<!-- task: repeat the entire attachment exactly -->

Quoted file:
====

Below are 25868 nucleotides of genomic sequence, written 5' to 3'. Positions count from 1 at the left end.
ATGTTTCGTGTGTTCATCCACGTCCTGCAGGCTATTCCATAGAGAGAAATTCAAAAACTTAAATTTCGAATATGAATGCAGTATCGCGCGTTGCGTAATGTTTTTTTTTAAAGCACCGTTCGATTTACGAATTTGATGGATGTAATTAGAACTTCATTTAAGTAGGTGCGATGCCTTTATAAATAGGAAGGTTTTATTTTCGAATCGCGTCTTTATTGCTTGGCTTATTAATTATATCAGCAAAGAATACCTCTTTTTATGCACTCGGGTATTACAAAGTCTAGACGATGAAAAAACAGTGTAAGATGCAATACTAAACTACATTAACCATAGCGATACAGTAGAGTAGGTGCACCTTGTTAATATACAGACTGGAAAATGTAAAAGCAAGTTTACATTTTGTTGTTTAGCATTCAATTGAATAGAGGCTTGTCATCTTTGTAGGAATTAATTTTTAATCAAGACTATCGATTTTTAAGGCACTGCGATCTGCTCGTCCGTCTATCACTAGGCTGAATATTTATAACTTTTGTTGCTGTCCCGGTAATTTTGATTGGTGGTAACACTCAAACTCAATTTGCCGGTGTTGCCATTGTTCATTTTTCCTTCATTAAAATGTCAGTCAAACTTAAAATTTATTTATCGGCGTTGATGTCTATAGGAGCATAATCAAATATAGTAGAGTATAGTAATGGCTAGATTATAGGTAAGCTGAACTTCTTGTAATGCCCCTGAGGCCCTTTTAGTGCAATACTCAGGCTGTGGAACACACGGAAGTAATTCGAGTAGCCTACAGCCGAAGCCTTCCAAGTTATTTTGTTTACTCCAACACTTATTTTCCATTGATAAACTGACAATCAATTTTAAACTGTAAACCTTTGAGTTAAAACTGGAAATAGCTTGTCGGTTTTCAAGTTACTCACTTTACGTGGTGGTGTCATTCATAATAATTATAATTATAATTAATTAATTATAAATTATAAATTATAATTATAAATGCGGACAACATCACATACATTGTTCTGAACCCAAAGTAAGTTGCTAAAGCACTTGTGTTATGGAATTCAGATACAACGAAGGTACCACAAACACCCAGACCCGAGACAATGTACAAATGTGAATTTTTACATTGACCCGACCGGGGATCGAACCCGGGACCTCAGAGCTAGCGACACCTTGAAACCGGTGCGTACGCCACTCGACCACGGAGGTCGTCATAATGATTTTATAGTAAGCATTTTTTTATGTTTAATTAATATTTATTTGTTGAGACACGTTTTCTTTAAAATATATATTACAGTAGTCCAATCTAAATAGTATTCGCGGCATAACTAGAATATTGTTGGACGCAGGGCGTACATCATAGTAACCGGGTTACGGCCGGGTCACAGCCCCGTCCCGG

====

Below are 25868 nucleotides of genomic sequence, written 5' to 3'. Positions count from 1 at the left end.
ATGTTTCGTGTGTTCATCCACGTCCTGCAGGCTATTCCATAGAGAGAAATTCAAAAACTTAAATTTCGAATATGAATGCAGTATCGCGCGTTGCGTAATGTTTTTTTTTAAAGCACCGTTCGATTTACGAATTTGATGGATGTAATTAGAACTTCATTTAAGTAGGTGCGATGCCTTTATAAATAGGAAGGTTTTATTTTCGAATCGCGTCTTTATTGCTTGGCTTATTAATTATATCAGCAAAGAATACCTCTTTTTATGCACTCGGGTATTACAAAGTCTAGACGATGAAAAAACAGTGTAAGATGCAATACTAAACTACATTAACCATAGCGATACAGTAGAGTAGGTGCACCTTGTTAATATACAGACTGGAAAATGTAAAAGCAAGTTTACATTTTGTTGTTTAGCATTCAATTGAATAGAGGCTTGTCATCTTTGTAGGAATTAATTTTTAATCAAGACTATCGATTTTTAAGGCACTGCGATCTGCTCGTCCGTCTATCACTAGGCTGAATATTTATAACTTTTGTTGCTGTCCCGGTAATTTTGATTGGTGGTAACACTCAAACTCAATTTGCCGGTGTTGCCATTGTTCATTTTTCCTTCATTAAAATGTCAGTCAAACTTAAAATTTATTTATCGGCGTTGATGTCTATAGGAGCATAATCAAATATAGTAGAGTATAGTAATGGCTAGATTATAGGTAAGCTGAACTTCTTGTAATGCCCCTGAGGCCCTTTTAGTGCAATACTCAGGCTGTGGAACACACGGAAGTAATTCGAGTAGCCTACAGCCGAAGCCTTCCAAGTTATTTTGTTTACTCCAACACTTATTTTCCATTGATAAACTGACAATCAATTTTAAACTGTAAACCTTTGAGTTAAAACTGGAAATAGCTTGTCGGTTTTCAAGTTACTCACTTTACGTGGTGGTGTCATTCATAATAATTATAATTATAATTAATTAATTATAAATTATAAATTATAATTATAAATGCGGACAACATCACATACATTGTTCTGAACCCAAAGTAAGTTGCTAAAGCACTTGTGTTATGGAATTCAGATACAACGAAGGTACCACAAACACCCAGACCCGAGACAATGTACAAATGTGAATTTTTACATTGACCCGACCGGGGATCGAACCCGGGACCTCAGAGCTAGCGACACCTTGAAACCGGTGCGTACGCCACTCGACCACGGAGGTCGTCATAATGATTTTATAGTAAGCATTTTTTTATGTTTAATTAATATTTATTTGTTGAGACACGTTTTCTTTAAAATATATATTACAGTAGTCCAATCTAAATAGTATTCGCGGCATAACTAGAATATTGTTGGACGCAGGGCGTACATCATAGTAACCGGGTTACGGCCGGGTCACAGCCCCGTCCCGG